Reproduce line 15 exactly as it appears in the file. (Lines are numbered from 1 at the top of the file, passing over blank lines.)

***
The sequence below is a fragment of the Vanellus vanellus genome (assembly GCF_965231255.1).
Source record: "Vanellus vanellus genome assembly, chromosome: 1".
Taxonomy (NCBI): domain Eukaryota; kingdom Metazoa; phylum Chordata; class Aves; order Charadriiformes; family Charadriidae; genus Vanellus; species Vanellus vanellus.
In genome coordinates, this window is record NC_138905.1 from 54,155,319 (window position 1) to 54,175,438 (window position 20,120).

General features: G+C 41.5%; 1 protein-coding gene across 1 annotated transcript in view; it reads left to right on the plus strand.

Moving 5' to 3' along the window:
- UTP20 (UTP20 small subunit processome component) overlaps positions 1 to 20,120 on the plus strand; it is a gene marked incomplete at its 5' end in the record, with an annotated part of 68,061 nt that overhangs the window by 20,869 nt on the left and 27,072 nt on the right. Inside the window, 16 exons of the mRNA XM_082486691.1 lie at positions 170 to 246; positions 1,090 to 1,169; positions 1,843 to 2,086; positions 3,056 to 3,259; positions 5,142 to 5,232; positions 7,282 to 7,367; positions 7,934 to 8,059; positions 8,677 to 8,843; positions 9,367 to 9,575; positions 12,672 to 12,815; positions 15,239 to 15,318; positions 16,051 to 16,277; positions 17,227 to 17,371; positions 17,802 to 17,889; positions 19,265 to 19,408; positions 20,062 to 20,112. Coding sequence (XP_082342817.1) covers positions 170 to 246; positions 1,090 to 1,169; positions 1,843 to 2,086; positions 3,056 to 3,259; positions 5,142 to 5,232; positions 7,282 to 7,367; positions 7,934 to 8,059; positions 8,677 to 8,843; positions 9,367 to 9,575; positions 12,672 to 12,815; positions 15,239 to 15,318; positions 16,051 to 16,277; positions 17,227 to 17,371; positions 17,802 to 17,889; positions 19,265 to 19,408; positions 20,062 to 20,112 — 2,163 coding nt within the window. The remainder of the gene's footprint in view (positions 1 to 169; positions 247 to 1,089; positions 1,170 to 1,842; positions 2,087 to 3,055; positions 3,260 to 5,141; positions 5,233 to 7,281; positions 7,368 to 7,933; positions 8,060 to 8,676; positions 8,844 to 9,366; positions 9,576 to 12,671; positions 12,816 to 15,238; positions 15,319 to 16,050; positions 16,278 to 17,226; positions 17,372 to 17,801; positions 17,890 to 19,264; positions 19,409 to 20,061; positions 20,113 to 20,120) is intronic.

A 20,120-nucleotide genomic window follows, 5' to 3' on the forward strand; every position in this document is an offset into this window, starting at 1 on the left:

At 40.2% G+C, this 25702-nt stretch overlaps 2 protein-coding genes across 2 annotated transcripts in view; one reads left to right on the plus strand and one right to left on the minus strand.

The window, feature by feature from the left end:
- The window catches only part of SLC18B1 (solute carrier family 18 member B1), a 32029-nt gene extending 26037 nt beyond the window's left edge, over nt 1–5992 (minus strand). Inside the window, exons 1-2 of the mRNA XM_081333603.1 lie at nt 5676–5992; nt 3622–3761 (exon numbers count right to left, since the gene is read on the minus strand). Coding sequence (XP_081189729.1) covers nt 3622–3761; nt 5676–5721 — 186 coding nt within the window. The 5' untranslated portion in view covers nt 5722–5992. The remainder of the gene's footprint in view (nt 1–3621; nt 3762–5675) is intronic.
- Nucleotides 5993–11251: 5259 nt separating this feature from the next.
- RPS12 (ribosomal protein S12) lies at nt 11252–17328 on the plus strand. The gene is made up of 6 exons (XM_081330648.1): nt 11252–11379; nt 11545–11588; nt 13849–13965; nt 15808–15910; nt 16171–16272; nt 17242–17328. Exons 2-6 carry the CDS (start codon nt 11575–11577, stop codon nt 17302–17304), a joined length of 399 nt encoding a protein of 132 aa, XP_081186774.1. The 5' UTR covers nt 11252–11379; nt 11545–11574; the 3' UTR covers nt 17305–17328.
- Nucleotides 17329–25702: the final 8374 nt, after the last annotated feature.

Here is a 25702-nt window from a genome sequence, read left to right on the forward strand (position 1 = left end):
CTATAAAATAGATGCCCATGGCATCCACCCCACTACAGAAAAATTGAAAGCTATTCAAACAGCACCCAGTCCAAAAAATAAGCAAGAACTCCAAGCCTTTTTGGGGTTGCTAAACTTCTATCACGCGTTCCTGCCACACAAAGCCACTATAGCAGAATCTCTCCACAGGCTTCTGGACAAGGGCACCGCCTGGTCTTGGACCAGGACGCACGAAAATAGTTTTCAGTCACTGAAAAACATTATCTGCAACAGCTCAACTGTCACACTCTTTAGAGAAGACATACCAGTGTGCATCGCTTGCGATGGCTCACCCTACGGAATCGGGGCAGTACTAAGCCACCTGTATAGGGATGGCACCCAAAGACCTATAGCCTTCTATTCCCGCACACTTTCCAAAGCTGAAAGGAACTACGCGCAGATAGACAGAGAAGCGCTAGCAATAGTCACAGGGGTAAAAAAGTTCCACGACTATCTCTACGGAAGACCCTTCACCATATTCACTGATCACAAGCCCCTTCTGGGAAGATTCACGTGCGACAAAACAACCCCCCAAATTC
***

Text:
Here is a 25702-nt window from a genome sequence, read left to right on the forward strand (position 1 = left end):